Chris Cairns wowed cricket fandom with his breathtaking all-round skills, one couldn’t stop marvelling at his God-gifted skills. However, ever since his retirement, it has been alleged that he was involved in the murky world of match-fixing activities. Today, it was reported that the International Cricket Council (ICC) was believed to have been investigating three New Zealand cricketers, including Cairns for match-fixing activities. Bharath Ramaraj has more on New Zealand’s enigmatic all-rounder.
Almost two decades ago, Chris Cairns bewitched cricket lovers with his thrill-a-minute century against India at Pune. As the thwack of the leather on the willow filled the air, the boyish adventurism in his swashbuckling batsmanship wowed the crowd. Even the most ardent Indian supporters couldn’t stop marvelling at some pure and breathtaking striking by the all-rounder.
Since then, the athletic and muscular all-rounder Cairns went onto trail the sunshine of glory many times in his career. Who can forget his knock of 93 at Lahore in a Test match against Pakistan in 1996 that helped New Zealand to script a famous win. The wondrous hundred against Australia at Wellington in 2000 against Glenn McGrath, Brett Lee, Shane Warne and company. The game-changing innings against India in the ICC Champions Trophy final held in Kenya in 2000. His gladiatorial-like hundred made up of more than dozen fours and seven sixes against the might of South Africa in 2004. The masterful all-round show at Trent Bridge in his last Test against England in 2004, where he almost single-handedly took New Zealand to a win and many more.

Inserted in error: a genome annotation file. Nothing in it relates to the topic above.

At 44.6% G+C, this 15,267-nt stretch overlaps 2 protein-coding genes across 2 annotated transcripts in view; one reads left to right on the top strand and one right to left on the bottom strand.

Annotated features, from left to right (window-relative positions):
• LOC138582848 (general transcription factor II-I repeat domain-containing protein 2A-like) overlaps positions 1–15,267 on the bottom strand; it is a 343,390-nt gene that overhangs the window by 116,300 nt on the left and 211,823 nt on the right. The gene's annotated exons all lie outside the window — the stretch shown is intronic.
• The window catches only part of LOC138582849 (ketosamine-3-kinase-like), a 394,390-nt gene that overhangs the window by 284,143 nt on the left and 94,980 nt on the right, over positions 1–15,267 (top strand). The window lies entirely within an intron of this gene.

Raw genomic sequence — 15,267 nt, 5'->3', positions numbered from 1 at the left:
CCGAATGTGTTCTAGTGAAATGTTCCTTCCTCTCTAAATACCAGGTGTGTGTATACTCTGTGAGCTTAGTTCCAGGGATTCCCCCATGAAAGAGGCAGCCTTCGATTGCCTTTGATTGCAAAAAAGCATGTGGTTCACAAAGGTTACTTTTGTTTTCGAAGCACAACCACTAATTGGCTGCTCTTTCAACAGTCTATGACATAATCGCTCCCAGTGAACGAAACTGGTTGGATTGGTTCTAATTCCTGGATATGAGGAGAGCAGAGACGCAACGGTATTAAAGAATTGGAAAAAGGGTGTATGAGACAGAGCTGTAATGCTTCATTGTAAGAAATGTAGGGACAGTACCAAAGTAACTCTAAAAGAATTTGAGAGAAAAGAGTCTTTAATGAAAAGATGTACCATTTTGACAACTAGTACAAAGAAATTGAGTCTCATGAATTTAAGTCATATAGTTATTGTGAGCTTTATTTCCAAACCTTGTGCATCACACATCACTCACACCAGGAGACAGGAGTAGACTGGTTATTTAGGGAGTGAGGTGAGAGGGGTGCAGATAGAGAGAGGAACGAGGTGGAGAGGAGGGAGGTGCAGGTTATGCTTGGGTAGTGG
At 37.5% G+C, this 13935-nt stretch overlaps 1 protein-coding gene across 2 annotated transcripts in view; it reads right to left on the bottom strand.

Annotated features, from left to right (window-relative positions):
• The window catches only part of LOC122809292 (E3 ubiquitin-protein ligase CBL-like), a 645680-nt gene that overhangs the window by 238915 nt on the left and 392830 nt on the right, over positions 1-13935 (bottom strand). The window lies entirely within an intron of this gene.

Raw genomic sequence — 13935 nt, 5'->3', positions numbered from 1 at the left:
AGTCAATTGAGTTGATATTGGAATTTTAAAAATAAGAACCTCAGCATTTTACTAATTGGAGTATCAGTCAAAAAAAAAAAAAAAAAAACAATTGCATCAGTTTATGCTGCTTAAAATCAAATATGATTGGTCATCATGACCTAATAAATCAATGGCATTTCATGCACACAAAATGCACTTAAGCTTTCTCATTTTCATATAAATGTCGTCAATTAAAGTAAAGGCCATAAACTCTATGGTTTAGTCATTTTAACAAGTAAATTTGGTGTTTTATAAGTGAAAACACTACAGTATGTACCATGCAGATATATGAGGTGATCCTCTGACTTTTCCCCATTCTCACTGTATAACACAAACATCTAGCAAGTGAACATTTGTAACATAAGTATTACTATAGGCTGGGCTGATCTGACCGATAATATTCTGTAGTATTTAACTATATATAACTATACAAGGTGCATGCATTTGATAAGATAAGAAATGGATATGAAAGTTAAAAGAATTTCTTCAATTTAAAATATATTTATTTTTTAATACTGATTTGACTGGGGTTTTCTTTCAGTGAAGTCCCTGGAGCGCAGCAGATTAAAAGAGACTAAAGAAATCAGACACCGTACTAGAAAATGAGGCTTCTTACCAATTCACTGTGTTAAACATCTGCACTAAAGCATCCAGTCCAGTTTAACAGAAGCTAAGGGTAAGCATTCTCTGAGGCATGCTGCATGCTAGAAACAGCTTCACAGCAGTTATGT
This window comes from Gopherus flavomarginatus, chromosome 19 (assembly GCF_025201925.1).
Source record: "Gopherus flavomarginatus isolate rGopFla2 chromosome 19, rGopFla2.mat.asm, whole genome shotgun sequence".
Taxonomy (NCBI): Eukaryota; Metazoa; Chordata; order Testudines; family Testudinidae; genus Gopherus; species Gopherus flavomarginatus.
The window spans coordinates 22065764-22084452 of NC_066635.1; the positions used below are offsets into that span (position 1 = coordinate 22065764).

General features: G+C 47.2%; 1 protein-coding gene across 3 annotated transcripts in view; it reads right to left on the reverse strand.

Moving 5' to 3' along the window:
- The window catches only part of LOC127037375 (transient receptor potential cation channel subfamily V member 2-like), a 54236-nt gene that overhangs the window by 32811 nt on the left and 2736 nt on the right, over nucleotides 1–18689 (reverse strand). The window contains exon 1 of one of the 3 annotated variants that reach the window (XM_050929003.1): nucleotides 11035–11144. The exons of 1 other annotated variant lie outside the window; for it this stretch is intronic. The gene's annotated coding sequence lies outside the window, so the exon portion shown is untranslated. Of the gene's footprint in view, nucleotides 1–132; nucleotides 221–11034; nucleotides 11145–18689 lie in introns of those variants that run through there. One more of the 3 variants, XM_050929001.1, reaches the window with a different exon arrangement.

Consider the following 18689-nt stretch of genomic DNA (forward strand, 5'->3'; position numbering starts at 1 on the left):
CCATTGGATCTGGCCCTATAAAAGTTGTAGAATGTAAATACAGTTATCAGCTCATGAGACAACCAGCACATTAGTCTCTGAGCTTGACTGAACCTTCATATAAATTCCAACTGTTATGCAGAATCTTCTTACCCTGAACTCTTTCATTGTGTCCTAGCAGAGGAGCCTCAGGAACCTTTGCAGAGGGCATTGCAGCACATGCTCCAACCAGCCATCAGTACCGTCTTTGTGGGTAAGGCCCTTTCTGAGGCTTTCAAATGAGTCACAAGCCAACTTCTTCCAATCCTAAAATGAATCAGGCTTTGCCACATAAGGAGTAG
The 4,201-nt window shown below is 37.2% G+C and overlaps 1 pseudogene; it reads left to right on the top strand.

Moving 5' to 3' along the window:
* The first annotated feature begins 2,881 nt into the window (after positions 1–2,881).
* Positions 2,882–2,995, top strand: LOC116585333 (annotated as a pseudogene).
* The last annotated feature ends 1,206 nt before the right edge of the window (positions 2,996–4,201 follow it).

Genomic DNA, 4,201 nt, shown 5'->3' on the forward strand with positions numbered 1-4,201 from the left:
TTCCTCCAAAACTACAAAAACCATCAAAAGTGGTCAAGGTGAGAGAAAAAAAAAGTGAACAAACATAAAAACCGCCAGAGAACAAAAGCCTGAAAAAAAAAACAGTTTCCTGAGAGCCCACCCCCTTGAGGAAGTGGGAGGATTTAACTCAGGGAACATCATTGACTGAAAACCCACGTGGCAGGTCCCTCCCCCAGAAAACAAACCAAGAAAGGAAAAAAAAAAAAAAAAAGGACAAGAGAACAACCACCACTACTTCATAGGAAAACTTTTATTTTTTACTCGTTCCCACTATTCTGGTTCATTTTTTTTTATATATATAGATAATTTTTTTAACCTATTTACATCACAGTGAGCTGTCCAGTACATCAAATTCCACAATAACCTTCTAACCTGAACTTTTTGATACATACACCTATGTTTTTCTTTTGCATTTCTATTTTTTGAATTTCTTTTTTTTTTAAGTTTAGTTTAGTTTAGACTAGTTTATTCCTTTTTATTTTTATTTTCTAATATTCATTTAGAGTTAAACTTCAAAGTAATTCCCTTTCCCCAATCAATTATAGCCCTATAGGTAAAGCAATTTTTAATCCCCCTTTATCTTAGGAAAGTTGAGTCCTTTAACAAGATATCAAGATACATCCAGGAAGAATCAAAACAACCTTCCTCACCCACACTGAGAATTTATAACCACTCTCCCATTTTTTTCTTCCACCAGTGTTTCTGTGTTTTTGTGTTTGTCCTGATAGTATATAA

However, the burly all-rounder had his off-field disciplinary problems too. He fell away with the then New Zealand coach, Glenn Turner in 1996 in West Indies, and was handed the plane ticket by New Zealand’s manager. In Cairns’s defence, it has to be said that many senior players were believed to be unhappy with Turner. In 1997, before a Test match against England, he was caught drinking during wee hours of morning. Yet, New Zealand’s think-tank forgave him many times, largely because of his ability to turn the game on its head.
On Thursday morning, one woke up to read a report in the Daily Mail that three cricketers from New Zealand, Cairns, Daryl Tuffey and Lou Vincent, are believed to have been investigated for match-fixing activities. It sent seismic shocks across the cricket world.
The ICC haven’t named any cricketer yet. A statement from the ICC said: “Following the publication of an article in a leading New Zealand newspaper earlier today, in which it is alleged that a small number of former New Zealand cricketers had engaged in fixing activity in historic cricket matches and were being investigated by the ICC’s Anti-Corruption and Security Unit (ACSU), the ICC confirms that it has indeed been working closely over the past few months with its colleagues in the domestic anti-corruption units of Member Boards to investigate these and related matters.”
It isn’t like Cairns hasn’t been accused of fixing activities before. Lalit Modi, the then Indian Premier League (IPL) commissioner, had alleged that Cairns was involved in match-fixing activities, during the time when he played in the Indian Cricket League (ICL). Later on, it seemed like Modi was just making accusations without any proof. In fact, Cairns won a libel case against Modi and was awarded damages in tune of £90,000.
One can be sure that Modi’s Twitter account will be buzzing again!
(Bharath Ramaraj, an MBA in marketing, eats, drinks and sleeps cricket. He has played at school and college-level, and now channelises his passion for the game by writing about it)
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